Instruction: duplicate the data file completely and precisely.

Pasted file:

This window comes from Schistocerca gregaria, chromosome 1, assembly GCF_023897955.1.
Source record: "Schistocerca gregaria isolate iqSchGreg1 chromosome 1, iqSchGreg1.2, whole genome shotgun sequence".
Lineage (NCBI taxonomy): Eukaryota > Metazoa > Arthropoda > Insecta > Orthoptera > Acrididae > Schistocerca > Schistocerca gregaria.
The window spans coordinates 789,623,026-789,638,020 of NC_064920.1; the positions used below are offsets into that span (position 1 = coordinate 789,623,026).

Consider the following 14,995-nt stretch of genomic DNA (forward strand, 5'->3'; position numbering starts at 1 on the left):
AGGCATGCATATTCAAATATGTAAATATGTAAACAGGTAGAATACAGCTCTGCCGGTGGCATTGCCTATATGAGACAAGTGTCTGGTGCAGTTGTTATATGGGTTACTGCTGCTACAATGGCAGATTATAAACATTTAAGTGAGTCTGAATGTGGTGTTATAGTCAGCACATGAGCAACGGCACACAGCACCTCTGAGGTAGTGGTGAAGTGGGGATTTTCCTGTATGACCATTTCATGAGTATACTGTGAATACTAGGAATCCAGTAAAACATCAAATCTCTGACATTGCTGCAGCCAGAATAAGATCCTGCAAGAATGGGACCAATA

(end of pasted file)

This window comes from Schistocerca gregaria, chromosome 1, assembly GCF_023897955.1.
Source record: "Schistocerca gregaria isolate iqSchGreg1 chromosome 1, iqSchGreg1.2, whole genome shotgun sequence".
Lineage (NCBI taxonomy): Eukaryota > Metazoa > Arthropoda > Insecta > Orthoptera > Acrididae > Schistocerca > Schistocerca gregaria.
The window spans coordinates 789,623,026-789,638,020 of NC_064920.1; the positions used below are offsets into that span (position 1 = coordinate 789,623,026).

Consider the following 14,995-nt stretch of genomic DNA (forward strand, 5'->3'; position numbering starts at 1 on the left):
AGGCATGCATATTCAAATATGTAAATATGTAAACAGGTAGAATACAGCTCTGCCGGTGGCATTGCCTATATGAGACAAGTGTCTGGTGCAGTTGTTATATGGGTTACTGCTGCTACAATGGCAGATTATAAACATTTAAGTGAGTCTGAATGTGGTGTTATAGTCAGCACATGAGCAACGGCACACAGCACCTCTGAGGTAGTGGTGAAGTGGGGATTTTCCTGTATGACCATTTCATGAGTATACTGTGAATACTAGGAATCCAGTAAAACATCAAATCTCTGACATTGCTGCAGCCAGAATAAGATCCTGCAAGAATGGGACCAATA